images are flat fielded, with dark and bias subtracted at the dome
during the night.  Photometry is done in town later using PCVISTA,
written by Michael Richmond.  We would like to acquire a
workstation do use IRAF to analyze the data, and will be writing a
grant proposal soon.

Several of our current projects are analyzed 'off campus' at the
location of the principal investigator. We use an exabyte tape
drive to send these images through the mail.  Images that are more
time-critical are loaded onto the internet and can be FTP'd by an
anonymous login.


The observatory software is very reliable after many years of

Our major goal at this point is to upgrade our optics. Our main
current limitations involve the optics and mount.  Our newtonian
focus is difficult to balance, and leads to an image jitter in
certain parts of the sky.  We also have a fair amount of
astigmatism in the mirror, making gausian fits to our photometry
difficult.  We would also like to increase the aperture size to
expand our range of targets.

The optimal mirror would be a 28 inch F6 system. However, any high
quality mirror 24 inches or greater (but less than 1 meter) would
justify a new dome etc. We plan a new raised dome, to reduce ground
distortion.  A direct contact drive to eliminate gear lash will
eliminate lash.  We would consider a consortium, with sharing of
telescope time if a suitable mirror became available.  The
combination of dark clear skies, proven automatic imaging software
and a new mirror and mount would lead to an even greater scientific

We are planning an addition to the World Wide Web homepage, which
will feature the current image (binned to 128x128 pixels). It will
also have information about the observatory and include a updated
file of the most recent telescope instructions.  The homepage can
be reached at

We hope to upgrade our computer capability with a workstation. 
This will add flexibility in data analysis.  Although we were able
to get a good series of images on supernovae 1994d and 1994i, we
were unable to analyze the images because of the limitations of
PCVISTA.  IRAF could have filled the bill but we can't run it on
our present hardware.


1. B. Neely and F. Treasure, "The Automatic Radio-Linked Telescope
(ARLT) at the NF/ Observatory", Remote Access Automatic Telescopes,
D. Hayes and R. Genet ed., Fairborn Press 1989.

2. B. Neely and F. Treasure, "Progress on the Automatic
Radio-Linked Telescope (ARLT) at the NF/ Observatory - A CCD
Primer", Advances on Robotic Telescopes, M. A. Seeds and John L.
Richards ed., Fairborn Press 1991.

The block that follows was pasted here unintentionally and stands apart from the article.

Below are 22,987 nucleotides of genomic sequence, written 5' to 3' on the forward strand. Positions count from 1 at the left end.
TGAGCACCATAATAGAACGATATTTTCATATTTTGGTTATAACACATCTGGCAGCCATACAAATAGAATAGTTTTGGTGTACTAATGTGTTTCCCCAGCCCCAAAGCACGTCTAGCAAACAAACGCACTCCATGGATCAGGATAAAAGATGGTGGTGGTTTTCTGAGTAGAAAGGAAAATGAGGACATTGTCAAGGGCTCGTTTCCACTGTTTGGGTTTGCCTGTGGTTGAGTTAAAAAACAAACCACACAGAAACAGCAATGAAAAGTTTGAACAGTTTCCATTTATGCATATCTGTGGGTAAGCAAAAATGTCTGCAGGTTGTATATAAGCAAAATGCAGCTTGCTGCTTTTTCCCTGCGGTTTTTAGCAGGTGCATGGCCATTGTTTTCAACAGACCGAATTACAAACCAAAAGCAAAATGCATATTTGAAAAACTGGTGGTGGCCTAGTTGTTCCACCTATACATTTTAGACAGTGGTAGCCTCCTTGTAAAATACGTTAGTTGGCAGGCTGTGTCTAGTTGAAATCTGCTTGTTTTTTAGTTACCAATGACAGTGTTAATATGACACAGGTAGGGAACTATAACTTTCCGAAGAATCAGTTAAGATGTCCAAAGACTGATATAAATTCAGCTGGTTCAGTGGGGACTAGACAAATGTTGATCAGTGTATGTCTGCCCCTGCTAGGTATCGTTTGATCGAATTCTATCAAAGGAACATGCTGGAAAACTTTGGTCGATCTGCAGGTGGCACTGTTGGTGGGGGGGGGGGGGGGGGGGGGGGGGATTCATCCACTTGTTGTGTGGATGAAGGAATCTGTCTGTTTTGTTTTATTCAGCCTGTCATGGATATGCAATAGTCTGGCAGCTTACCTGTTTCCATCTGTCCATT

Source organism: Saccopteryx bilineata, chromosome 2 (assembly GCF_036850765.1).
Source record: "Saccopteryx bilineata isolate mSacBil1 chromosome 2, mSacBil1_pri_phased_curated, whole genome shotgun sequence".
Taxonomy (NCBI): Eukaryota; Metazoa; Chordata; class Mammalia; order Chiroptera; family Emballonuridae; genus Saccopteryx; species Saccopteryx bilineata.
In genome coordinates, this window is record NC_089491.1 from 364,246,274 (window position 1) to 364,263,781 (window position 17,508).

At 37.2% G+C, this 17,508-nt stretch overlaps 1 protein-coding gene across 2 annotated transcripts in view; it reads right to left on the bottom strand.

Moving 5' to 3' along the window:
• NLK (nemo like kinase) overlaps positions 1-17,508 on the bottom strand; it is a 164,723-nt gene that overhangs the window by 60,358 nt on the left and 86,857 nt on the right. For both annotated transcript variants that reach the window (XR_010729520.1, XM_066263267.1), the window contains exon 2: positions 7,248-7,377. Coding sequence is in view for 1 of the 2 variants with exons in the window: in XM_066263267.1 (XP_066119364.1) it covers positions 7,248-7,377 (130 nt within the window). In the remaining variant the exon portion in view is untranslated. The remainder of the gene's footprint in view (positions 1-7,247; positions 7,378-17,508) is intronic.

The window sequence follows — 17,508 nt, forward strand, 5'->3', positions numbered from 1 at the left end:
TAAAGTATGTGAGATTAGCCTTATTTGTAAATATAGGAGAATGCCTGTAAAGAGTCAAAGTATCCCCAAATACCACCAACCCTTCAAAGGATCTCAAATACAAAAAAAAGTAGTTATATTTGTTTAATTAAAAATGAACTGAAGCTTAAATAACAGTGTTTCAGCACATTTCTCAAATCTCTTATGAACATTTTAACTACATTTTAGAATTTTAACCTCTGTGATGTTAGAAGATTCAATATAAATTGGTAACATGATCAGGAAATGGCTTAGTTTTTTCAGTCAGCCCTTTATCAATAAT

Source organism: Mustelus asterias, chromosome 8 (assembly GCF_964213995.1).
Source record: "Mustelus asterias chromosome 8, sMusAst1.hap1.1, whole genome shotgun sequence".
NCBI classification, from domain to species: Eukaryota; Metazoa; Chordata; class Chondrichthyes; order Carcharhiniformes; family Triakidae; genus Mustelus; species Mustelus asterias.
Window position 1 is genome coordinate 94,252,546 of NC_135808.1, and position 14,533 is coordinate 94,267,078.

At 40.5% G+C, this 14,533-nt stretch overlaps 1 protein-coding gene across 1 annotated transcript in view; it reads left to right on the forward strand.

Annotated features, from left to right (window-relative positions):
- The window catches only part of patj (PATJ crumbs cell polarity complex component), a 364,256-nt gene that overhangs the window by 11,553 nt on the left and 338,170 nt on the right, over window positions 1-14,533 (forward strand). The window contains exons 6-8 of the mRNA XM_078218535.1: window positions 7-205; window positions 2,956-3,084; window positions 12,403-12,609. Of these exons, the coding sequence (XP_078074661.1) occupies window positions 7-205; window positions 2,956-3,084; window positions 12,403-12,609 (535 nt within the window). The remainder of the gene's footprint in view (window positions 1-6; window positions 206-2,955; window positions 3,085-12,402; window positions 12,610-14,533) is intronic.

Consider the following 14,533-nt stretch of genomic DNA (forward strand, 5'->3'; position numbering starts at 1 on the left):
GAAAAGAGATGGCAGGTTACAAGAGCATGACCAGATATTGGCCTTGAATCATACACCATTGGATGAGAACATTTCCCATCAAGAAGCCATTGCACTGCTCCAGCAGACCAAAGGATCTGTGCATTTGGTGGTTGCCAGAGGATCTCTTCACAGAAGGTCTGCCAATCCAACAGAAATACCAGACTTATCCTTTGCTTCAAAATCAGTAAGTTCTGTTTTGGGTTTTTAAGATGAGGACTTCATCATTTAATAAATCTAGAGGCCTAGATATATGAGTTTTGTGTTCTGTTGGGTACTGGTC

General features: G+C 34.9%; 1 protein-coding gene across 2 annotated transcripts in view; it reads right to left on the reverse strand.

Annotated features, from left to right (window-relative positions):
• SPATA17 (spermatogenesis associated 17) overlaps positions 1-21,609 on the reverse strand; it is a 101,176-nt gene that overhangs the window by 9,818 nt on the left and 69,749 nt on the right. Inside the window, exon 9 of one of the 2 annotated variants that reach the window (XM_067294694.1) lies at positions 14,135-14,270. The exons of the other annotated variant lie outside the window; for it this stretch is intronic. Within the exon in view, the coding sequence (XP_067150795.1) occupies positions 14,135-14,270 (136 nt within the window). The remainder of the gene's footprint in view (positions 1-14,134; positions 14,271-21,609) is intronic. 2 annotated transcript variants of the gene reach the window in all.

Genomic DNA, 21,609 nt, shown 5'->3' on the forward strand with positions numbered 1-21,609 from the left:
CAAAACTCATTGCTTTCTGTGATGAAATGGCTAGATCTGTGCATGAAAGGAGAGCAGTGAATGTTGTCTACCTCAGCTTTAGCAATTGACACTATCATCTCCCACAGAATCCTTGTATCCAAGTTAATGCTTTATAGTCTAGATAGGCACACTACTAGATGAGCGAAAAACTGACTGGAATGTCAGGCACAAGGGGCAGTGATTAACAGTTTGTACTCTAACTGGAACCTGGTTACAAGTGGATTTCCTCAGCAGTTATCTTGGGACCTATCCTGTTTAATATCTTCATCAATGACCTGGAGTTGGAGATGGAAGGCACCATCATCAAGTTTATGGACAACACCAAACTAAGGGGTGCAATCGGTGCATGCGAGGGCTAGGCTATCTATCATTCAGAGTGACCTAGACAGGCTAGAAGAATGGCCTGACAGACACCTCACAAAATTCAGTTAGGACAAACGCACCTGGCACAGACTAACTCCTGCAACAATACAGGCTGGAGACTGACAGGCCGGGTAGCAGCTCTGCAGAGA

3. B. Neely and D. Epand, "A Proposal for an ATIS Command Set
Extension for CCD Cameras", IAPPP Communications No. 45 p92-103
Sep.- Nov. 1991.

4. B. Neely, "CCD Photometry of Asteroid 16 Psyche", The Minor
Planet Bulletin, Vol. 19, Number 4 p28 Oct.- Nov. 1992.

5. B. Neely, "CCD Photometry of Asteroid 487 Venetia", The Minor
Planet Bulletin, Vol. 19 Number 4 p 31-32 Oct.- Nov. 1992.

6. A. W. Neely, "CCD Photometry of Asteroid 441 Bathilde", The
Minor Planet Bulletin, Vol. 20, Number 3 p 21-22 July - Sept. 1993.

7. A. W. Neely, "Pre-discovery photometry of 1993j", IAU circ.
5740, April 1, 1993.

8. A. Porter, A. W. Neely,"Reddening of 1993j", IAU circ. 5742,
April 2, 1993.

9. A. W. Neely, "Continued photometry on 1993j", IAU circ. 5847,
August 18, 1993.

10. A. W. Neely, Jim Janesick, " A CCD Anti-Blooming technique for
Use in Photometry" PASP 105: 1330-1333, 1993 Nov.

11. L.J. Boyd, A. W. Neely, et al "Automatic Telescope Instruction
Set 1993", IAPPP No 52, pp 23-81, Summer 1993.

12. A. W. Neely, "Flare of 3C279", IAU circ. 5911, December 20,

13. A. W. Neely, M. Harvanek, J. Stocke, Brightening of 3C279, IAU
circ. 5978, April 23, 1994.

14. E. Richmond, A. W. Neely, "CCD Photometry of 9 Metis", The
Minor Planet Bulletin, Vol. 21, Number 3 p 23-24 July - Sept. 1993. 

15. E. Richmond, A. W. Neely, "CCD Photometry of 480 Hansa", The
Minor Planet Bulletin, Vol. 21, Number 4 p 37-38 Oct.- Dec. 1994.

16. A. W. Neely, "VRI Photometry of Supernova 1993j", IAPPP No. 56,
p448-55, Summer 1994.

17. A. W. Neely, "The ARLT (Automatic Radio-Linked Telescope); An Imaging Observatory, IAPPP No. 58,
p 51-59, Winter, 1995.

18 . Robert Brown, A. W. Neely, "CCD Photometry of 16 Psyche", The Minor Planet Bulletin.

19. S. J. Bus, S. Xu, R. P. Binzel, A. William Neely, Robert W.
Brown, "Rotationally Resolved Spectra of Asteroid 16 Psyche",
submitted to Icarus.
NF/ Observatory
Rt. 15 Box 760
San Lorenzo, NM 88041